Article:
Mike Del Toro

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Pintail Harvest May Increase to 3 Per Day in Near Future

New model includes option for three-bird Pintail daily bag limit

pintail ducks

For the first time in nearly 30 years, duck hunters in the lower 48 states could have the chance to shoot three pintails a day as soon as the 2025-26 season—a possible outcome of an interim population and harvest strategy being put into use by the U.S. Fish and Wildlife Service.

However, it’s important to note that despite a change in the model, the daily bag limit for all future seasons still depends on the pintail populations and habitat conditions on the breeding grounds. The data will become clearer in August when USFWS releases its annual Waterfowl Population Status report. So, despite speculation by other media outlets, there’s no guarantee of a three-pintail bag limit for the 2025-26 season.

Based on a new integrated population model for pintails, the USFWS Regulations Committee on May 17 adopted an Interim Northern Pintail Harvest Strategy to guide setting of regulations for the 2025-26 waterfowl season. The new strategy, which was developed based on banding, population survey, and harvest data, allows four options: Bag limits could be three pintails daily, two, one, or a closed season for the Mississippi, Central, and Pacific flyways. The Atlantic Flyway will have a three-pintail daily limit every season unless the model calls for a closed season in the other three flyways.

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“The new model, the new data is some of the best science we’ve ever had on pintails,” said Jerome Ford, USFWS assistant director, during the meeting. “In this application (of the new strategy), we’re trying to learn. The Service Regulations Committee supports the implementation moving forward with the Pintail Working Group proposed Interim Harvest Strategy. The revised strategy addresses stakeholder concerns with the current strategy, and the important technical updates conform with the idea of using the best available science to support harvest management decisions.”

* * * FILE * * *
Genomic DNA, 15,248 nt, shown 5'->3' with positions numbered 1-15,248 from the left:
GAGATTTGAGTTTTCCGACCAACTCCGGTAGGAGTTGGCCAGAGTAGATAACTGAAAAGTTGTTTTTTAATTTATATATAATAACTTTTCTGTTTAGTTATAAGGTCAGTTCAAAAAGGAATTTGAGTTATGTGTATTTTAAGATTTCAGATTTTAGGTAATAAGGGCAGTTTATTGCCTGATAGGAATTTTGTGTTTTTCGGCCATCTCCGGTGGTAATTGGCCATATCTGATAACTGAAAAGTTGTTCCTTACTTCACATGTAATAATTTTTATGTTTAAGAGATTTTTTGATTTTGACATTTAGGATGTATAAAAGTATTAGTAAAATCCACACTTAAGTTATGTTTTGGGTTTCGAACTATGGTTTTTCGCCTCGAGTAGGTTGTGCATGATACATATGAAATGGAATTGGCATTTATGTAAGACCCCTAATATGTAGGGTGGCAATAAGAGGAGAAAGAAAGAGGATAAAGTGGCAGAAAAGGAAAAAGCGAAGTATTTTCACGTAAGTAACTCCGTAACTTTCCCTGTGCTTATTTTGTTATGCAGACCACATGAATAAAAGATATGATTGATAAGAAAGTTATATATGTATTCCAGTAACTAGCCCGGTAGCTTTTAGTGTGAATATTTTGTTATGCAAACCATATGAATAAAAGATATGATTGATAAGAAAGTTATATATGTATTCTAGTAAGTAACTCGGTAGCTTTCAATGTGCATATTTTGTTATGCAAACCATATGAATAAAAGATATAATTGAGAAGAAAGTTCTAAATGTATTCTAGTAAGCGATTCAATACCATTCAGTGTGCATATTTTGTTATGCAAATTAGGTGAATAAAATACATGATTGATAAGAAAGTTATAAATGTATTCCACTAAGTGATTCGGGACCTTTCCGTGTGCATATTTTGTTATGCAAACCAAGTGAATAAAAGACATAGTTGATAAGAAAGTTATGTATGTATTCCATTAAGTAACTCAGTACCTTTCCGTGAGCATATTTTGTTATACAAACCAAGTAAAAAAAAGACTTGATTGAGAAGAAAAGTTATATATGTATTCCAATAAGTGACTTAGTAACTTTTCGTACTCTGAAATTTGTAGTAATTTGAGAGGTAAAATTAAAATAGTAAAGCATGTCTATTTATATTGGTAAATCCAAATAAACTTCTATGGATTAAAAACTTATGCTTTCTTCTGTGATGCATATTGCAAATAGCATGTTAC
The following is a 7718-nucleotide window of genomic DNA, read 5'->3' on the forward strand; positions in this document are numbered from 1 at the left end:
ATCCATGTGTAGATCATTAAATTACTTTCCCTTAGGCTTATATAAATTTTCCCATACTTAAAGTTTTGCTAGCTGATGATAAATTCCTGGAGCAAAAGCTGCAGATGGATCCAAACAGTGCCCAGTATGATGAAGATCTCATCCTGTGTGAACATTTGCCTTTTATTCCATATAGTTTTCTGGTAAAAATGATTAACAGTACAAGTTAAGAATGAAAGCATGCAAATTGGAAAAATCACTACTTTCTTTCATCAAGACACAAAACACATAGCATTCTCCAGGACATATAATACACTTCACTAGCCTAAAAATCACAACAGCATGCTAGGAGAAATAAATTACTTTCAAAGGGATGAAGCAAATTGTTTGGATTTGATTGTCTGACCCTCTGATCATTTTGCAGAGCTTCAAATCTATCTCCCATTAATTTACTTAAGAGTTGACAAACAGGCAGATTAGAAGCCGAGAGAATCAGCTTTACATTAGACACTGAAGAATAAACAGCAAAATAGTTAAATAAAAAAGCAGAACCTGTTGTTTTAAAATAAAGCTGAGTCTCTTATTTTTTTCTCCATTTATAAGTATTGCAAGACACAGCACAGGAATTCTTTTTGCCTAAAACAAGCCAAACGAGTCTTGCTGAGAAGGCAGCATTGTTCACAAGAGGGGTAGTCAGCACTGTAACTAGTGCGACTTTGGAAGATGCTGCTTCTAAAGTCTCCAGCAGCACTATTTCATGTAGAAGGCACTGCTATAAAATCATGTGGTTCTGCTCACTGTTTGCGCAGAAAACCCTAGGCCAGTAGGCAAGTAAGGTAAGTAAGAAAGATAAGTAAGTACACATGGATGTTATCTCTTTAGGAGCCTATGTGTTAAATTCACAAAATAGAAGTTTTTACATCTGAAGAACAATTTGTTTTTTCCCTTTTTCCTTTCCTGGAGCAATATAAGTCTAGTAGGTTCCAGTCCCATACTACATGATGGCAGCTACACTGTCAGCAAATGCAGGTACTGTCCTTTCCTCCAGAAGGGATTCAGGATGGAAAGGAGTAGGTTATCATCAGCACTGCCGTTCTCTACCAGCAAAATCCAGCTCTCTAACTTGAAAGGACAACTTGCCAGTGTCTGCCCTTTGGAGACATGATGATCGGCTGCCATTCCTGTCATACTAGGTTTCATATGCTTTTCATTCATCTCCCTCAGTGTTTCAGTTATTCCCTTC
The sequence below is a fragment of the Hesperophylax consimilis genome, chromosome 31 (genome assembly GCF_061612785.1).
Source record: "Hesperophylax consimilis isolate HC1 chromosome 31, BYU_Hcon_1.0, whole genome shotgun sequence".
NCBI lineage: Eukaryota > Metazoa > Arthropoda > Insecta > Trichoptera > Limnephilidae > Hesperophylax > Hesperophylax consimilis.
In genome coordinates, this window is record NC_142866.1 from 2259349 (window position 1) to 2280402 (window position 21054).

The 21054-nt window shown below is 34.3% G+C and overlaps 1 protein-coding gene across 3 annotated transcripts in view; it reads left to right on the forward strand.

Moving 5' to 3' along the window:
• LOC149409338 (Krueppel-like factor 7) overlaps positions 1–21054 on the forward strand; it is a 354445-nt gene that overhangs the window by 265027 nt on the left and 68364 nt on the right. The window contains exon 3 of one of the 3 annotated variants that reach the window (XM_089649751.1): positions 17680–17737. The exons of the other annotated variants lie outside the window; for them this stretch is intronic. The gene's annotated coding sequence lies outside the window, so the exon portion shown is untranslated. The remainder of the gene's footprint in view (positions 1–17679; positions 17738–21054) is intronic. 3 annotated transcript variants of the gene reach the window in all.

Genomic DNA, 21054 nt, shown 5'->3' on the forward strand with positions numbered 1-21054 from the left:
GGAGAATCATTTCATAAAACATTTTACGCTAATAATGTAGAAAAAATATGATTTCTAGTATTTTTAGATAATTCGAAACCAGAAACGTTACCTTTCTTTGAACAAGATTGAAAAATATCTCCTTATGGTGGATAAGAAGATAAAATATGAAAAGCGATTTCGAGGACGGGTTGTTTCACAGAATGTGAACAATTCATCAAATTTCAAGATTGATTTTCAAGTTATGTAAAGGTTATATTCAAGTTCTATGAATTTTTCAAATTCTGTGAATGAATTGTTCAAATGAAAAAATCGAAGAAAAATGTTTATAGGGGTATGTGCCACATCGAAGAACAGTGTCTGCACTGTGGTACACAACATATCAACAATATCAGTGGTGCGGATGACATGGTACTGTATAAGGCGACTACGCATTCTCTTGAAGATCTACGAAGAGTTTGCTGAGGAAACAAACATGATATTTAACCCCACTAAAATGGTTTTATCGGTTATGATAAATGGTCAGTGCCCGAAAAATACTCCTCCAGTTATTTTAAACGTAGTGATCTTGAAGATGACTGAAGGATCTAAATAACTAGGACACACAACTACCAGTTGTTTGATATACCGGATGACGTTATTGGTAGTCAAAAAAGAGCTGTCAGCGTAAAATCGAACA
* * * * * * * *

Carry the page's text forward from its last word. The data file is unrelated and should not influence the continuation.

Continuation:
Under Adaptive Harvest Management, which was put into use in 1995 and updated for pintails in 2010, only three regulatory options for pintails exist: two birds daily, one, or closed season. Regulations for the upcoming 2024-25 season are already set: The daily bag limit is one pintail daily in all four flyways.

The USFWS will use 2024 breeding population survey data obtained this spring to determine 2025-26 regulations using the new Interim Pintail Harvest Strategy.

“The biggest difference is the new model factors in the harvest rate, which is the percentage of the population taken by hunters, rather than just looking at the total harvest from the prior year as a predictor of the upcoming season’s harvest,” said Dr. Chris Nicolai, waterfowl scientist for Delta Waterfowl. “The new model makes predictions based on the observed proportion of pintails shot, not on the estimated number of what hunters shot the previous season.”

Delta Waterfowl has invested in research to advance the science of waterfowl harvest management.

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“Delta helped fund leading waterfowl researchers who have worked to address questions about pintail harvest and survival through analysis of data, which informed the USFWS Harvest Management Working Group,” Nicolai said.

So, what’s the likelihood of a three-pintail daily limit in 2025-26?